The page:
2D slices are a simple method of extracting two dimensional data (suitable for displaying on a graphical workstation) from a three dimensional data set. The method is simple -- a plane through the data set is specified (it may be orthogonal, that is, parallel to an axis of the data set, or arbitrarily oriented) and the data points at the intersection of this plane and data set are displayed on the plane. The plane may be displayed orthogonally on the screen or more commonly in its actual orientation in the 3D space.
Slices overcome in a simple fashion the inability to see an entire cube of data at once. They are often an extremely good way to get a first impression of a data set, and an animation which steps through all the slice planes is also very useful.
Slices are applicable to density data, such as the lobster's CT/MRI scan, as they correspond back to physical space -- the density one would find taking a thin slice of the lobster. As such, it is easy for a human to interpret the visual image of the slice. However, while it is easy to understand what the slice is, caution must be exercised when attempting to understand how the different slices relate. Simply stepping through the slices is reasonable, but often requires a good deal of concentration to comprehend what is seen. Sometimes switching the slice to be perpendicular to its current position helps to show the context of the original slice.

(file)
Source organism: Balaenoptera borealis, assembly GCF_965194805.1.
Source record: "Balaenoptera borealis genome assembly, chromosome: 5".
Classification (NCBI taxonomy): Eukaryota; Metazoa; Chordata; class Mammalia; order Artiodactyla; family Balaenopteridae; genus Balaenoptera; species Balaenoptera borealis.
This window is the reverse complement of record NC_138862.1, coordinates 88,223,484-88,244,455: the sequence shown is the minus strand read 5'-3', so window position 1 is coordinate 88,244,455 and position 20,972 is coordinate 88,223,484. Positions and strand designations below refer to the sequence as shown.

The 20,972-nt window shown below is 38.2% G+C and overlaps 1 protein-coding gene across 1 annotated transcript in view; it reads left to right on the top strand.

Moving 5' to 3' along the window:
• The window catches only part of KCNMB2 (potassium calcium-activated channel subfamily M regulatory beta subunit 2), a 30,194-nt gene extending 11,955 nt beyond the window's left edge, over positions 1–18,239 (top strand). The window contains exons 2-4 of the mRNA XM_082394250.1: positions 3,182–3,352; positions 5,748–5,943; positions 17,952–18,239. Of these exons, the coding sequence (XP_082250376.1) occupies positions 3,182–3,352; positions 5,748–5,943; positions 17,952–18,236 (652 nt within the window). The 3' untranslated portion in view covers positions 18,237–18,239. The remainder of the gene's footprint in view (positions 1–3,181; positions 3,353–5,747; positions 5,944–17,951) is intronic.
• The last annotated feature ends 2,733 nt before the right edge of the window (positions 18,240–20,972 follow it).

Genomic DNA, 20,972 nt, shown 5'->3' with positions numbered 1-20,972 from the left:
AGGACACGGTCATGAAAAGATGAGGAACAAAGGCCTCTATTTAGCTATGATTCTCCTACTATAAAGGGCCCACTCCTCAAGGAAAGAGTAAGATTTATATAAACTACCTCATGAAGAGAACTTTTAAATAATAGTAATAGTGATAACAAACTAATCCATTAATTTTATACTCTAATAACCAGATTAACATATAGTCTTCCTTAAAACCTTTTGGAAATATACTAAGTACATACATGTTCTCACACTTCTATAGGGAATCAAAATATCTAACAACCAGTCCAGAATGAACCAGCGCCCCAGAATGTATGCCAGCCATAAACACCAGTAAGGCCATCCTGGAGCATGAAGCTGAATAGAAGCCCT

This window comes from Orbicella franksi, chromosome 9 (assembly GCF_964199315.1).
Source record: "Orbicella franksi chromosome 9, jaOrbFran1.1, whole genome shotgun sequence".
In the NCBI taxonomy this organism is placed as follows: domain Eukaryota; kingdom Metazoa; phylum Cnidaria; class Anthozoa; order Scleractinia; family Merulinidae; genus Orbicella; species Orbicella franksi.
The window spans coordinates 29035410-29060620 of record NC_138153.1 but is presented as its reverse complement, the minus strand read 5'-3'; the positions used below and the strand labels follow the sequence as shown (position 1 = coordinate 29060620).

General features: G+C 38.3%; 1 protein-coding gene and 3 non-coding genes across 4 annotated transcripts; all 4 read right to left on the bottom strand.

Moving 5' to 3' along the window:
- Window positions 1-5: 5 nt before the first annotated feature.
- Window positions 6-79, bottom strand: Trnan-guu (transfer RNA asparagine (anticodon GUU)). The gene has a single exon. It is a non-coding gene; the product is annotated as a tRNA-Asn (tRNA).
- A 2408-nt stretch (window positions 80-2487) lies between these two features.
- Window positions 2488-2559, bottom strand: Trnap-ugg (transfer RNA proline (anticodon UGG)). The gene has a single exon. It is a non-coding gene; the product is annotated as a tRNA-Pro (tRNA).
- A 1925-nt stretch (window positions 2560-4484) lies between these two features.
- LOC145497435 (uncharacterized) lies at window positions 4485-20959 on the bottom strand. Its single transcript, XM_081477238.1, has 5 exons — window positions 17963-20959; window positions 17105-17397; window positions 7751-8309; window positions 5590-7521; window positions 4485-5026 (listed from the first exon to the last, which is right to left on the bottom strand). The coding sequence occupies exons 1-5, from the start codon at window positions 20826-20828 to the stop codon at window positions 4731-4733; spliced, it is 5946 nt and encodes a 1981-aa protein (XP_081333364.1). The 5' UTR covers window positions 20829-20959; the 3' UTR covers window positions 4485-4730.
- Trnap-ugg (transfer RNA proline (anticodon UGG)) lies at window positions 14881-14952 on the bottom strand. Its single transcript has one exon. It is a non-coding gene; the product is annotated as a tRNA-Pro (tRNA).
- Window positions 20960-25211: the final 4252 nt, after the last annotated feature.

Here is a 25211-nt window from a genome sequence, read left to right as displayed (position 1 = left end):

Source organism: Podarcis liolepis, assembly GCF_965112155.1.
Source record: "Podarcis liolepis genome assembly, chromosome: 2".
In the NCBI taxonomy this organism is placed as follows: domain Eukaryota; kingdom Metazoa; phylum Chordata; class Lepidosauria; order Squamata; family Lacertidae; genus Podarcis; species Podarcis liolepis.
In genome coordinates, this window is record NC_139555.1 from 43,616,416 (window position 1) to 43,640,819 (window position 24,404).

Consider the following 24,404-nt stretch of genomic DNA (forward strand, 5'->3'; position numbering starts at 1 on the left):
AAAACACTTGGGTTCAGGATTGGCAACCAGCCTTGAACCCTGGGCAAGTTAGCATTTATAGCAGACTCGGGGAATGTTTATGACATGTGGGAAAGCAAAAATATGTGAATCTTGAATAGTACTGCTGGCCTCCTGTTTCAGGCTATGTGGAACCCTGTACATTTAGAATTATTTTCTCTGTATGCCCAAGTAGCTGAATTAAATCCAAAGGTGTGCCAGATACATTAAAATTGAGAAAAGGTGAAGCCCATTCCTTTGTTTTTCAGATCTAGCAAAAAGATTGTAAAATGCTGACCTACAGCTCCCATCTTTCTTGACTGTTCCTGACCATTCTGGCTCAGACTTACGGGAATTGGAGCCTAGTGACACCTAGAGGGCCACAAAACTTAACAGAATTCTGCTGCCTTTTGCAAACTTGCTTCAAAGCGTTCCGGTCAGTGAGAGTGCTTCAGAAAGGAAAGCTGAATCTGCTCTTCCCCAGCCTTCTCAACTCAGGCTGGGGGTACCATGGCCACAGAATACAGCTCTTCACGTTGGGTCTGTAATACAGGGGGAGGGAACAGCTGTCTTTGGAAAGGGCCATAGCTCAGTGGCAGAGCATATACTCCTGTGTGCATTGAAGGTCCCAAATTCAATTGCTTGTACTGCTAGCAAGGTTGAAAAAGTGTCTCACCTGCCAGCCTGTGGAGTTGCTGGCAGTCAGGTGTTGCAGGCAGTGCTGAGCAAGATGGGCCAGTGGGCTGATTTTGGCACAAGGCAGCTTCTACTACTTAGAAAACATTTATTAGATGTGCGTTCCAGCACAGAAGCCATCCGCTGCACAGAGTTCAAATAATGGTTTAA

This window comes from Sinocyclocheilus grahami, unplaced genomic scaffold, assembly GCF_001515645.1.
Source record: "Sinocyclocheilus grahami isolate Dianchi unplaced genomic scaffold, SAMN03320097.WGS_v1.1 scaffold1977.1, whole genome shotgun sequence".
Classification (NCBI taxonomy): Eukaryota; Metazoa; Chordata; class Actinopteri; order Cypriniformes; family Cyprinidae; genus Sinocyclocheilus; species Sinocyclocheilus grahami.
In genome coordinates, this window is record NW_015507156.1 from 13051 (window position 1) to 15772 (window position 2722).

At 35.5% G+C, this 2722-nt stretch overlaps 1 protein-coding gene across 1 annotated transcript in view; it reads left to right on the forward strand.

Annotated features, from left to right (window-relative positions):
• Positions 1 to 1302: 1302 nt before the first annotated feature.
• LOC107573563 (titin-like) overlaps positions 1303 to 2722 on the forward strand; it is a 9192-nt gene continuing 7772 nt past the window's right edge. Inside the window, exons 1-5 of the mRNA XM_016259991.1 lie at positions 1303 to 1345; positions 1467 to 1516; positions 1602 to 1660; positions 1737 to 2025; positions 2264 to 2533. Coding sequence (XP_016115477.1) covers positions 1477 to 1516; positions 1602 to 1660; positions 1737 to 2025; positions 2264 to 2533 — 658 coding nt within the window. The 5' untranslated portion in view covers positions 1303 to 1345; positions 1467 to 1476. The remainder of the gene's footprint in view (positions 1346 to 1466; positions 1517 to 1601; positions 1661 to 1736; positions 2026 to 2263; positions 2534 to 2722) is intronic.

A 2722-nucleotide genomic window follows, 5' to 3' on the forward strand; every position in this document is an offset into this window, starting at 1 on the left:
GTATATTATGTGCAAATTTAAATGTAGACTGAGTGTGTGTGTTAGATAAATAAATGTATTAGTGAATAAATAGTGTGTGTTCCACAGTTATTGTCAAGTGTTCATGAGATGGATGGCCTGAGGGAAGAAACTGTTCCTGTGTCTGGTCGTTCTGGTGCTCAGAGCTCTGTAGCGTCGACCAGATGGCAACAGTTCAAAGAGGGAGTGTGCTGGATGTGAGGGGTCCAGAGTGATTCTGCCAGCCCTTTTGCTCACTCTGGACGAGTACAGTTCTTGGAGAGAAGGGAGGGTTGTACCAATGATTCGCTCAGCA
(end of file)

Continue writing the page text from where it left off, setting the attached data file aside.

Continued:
The logical extension to this is to have more than one slice, each mutually perpendicular. This provides the desired context, and each slice supports the others in the user's comprehension of the data set. The major downside to this method is that it is often easy for the slices to obscure one another, which limits the amount of the slices that can be easily observed1.